Thriving Through Chaos: How to Turn Unexpected Changes into Opportunities for Growth
Are you ready to deal with unexpected changes? None of us really are, but there are practical steps we can use to handle such situations. This is a story from the front lines of a self-employed business. And this isn’t on my best day — oh no. This is an example of when you’ve been thrown a significant curve ball, and chaos ensued. In hindsight, this was just a pivot, but in the moment it felt more like a panic. Let’s uncover how to move through it either way.
The path through chaos is not comprised of revolutionary steps. The five steps here won’t blow your mind. And, they can serve as a point of reference and comfort. I hope that my example of putting them into practice will guide you through your own challenges. The five steps I’ll be talking about are (1) pivot vs. panic, (2) explore a few options, (3) decide, (4) plan the transition, (5) implement the transition
By following these steps, I was able to make the best decision for my business. You can apply these steps to any situation in your own life where sudden changes occur.
Step 1: Pivot vs. Panic
Let me paint the picture. I log into a tool that all my clients have access to and many need to use to keep making progress in their businesses. It’s also something a prospective client could enroll in at any time. I discover that, of the six courses that should be published and available, only one is. Worse, I can’t re-publish the others. There’s not a documented site outage and I have no emails discussing any changes to this service. In my head it was, “sound the alarms, it’s time to panic!”
Whenever there’s a sudden change, it’s natural to experience a bit of panic. It’s normal for a change, especially one we didn’t necessarily initiate, to generate a lot of feelings. The great thing about feelings is that they pass.
In this stage of a pivot, it’s key to notice what feelings are coming up. Feelings are often connected to stories or self-talk. Negative stories and self-talk can inspire the same unpleasant feelings to come up again and again.
You can approach this negative self-talk similarly to the catastrophizing I talked about last month in the article, Don’t Let Rejection Plunge you into Despair! How to Prevail with Resilience! Remember the problem of pervasive, permanent, or personal self-talk? This change is not pervasive — your whole business doesn’t have to change, just the one thing that’s at issue. This present state of change is not permanent — every change comes to an end somehow. This change is also definitely not personal. Even if someone you’d hired to provide you a service quits you, this is not a you-problem. The only thing you actually have to address is the lack of someone to do the work you need done.
Take some time to process the immediate emotions. Also, check in with your emotions throughout this process. Change is a journey. It’s reasonable for new stages to bring up different emotions.
Step 2: Explore a Few Options
From the get-go, I had a sense that this was not a simple oversight that could be quickly resolved. After all, I’d been on a legacy plan that afforded me unlimited free users which I made liberal use of. They were not making enough money from me to even trust they’d reply to my help request!
With my read of the situation not yet verified, I started working through my options. They boiled down to these three:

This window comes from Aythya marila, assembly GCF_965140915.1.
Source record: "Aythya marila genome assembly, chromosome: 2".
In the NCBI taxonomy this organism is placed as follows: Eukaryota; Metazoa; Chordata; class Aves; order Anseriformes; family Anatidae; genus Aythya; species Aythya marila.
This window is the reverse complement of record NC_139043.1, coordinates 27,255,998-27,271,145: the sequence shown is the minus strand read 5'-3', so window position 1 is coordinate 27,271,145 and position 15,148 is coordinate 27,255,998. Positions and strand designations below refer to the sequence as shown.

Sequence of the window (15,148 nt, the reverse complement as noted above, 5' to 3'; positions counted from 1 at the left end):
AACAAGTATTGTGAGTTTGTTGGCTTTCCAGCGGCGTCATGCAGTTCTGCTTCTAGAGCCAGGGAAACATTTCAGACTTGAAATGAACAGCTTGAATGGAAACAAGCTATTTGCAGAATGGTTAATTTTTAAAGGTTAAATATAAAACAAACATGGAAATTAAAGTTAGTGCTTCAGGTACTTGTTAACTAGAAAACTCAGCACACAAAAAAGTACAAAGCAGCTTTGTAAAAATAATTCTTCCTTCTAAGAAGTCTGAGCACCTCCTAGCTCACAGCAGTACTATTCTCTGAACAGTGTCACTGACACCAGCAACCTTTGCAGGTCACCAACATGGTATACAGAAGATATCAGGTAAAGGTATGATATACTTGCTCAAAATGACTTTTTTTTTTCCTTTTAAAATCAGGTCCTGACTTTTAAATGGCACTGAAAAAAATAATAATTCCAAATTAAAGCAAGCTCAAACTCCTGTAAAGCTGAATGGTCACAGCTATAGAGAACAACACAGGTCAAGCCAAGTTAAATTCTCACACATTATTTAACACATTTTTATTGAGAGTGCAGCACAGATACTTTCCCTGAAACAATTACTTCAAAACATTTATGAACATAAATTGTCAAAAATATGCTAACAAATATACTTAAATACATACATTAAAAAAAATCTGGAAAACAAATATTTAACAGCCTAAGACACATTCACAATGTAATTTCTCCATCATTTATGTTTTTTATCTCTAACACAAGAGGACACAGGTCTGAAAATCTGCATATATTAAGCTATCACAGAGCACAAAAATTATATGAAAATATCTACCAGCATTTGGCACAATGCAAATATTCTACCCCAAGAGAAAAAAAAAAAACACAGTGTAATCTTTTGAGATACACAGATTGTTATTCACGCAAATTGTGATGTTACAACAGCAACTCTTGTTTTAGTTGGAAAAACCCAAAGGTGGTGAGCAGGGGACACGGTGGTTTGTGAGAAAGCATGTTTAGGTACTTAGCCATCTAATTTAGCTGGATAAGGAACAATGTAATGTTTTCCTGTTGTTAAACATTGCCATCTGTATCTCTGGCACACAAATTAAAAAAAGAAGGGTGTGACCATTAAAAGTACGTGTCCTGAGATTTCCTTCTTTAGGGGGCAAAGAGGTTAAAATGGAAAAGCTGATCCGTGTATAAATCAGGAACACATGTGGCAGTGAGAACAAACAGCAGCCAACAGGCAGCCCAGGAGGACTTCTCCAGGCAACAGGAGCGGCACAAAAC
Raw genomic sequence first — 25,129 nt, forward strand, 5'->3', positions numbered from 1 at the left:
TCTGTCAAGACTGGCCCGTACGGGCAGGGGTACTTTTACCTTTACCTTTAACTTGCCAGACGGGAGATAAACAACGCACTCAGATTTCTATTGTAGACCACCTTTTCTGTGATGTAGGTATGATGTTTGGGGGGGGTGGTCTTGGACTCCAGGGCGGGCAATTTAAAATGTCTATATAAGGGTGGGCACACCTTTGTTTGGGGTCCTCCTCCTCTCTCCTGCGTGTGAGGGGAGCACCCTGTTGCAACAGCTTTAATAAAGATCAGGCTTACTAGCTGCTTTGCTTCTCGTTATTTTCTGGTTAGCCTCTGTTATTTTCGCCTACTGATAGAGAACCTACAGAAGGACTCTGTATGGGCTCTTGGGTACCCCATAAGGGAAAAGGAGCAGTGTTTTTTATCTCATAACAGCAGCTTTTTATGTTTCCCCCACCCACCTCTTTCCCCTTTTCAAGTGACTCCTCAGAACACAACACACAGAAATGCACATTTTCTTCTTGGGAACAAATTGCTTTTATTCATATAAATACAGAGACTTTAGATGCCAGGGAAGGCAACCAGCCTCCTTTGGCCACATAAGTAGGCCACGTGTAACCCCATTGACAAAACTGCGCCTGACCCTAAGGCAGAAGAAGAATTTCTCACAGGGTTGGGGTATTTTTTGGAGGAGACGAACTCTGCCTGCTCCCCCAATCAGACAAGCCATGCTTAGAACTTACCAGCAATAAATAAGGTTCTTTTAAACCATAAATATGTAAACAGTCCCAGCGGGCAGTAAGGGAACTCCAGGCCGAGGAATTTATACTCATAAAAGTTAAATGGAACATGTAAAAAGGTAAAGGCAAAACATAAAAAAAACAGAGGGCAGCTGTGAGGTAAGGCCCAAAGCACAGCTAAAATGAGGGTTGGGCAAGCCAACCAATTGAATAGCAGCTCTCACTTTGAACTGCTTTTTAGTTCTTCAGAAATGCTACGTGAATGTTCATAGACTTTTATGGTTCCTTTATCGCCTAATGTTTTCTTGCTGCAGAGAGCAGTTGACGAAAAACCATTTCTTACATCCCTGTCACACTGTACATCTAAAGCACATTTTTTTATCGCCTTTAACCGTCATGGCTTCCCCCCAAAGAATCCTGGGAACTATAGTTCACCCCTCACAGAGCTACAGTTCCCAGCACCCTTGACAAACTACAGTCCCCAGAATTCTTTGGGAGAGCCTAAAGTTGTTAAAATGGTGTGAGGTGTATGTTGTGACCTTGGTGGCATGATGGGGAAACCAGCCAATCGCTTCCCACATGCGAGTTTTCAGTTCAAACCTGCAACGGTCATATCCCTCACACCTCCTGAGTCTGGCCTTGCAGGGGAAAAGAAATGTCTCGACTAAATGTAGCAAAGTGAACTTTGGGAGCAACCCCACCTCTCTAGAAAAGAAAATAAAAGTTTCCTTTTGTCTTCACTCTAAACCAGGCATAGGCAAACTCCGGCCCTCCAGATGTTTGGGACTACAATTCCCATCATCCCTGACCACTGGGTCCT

- I could stay on this platform and pay $60 per month.
- I could go to one of the competitor’s platforms, but they have similar pricing.
- I could use a different model for how I deliver this content. This would mean more upfront decisions to make. Though, in the long run, it would cost less and involve less administrative time.
I thought about the many features in my existing platform and which aspects I used and which I didn’t. It’s a robust online teaching interface that I far from fully utilized. The interface broke up the materials into courses and lessons. It then guided users through the lessons in a linear way. It all makes good sense. But most of my clients are non-linear thinkers, so was this the best way to present my information?
I thought about my goals and priorities for this corner of my business. I wanted to be able to have my content in a central location so that I can direct current clients to those resources. I also wanted to be able to sell this to non-clients who want to DIY their business-building. This means I’d need a pay-gate, but also the ability to grant current clients free access.
I also considered the things I didn’t like about this system that could be improved. Every ongoing client had to be manually added to each course I wanted to give them access to. And the interface to do so wasn’t even streamlined! Could there be a better way?
At some point in this journey, it’s tempting to dive into the research of alternatives. In a quest to find the best solution, you start by exhaustively tracking down ALL solutions. I would have been more tempted to go down this path if I didn’t feel the urgency of not having something I used to have. Avoiding the research path has its benefits. It saves time and more info does not actually protect you against a poor decision. However, more info does increase your risk of decision paralysis. The key is research with moderation.
Here are questions you can ask yourself that will help you navigate your own situation:
- How have you been filling this need?
- How critical is this to your business?
- What features are you most utilizing?
- What changes would make using those features even easier?
- What features of your old system are most frustrating?
If after considering these factors, you want to see what alternatives are out there, go right ahead! I’d still keep it to the top 3–5 easiest-to-find solutions rather than an exhaustive list.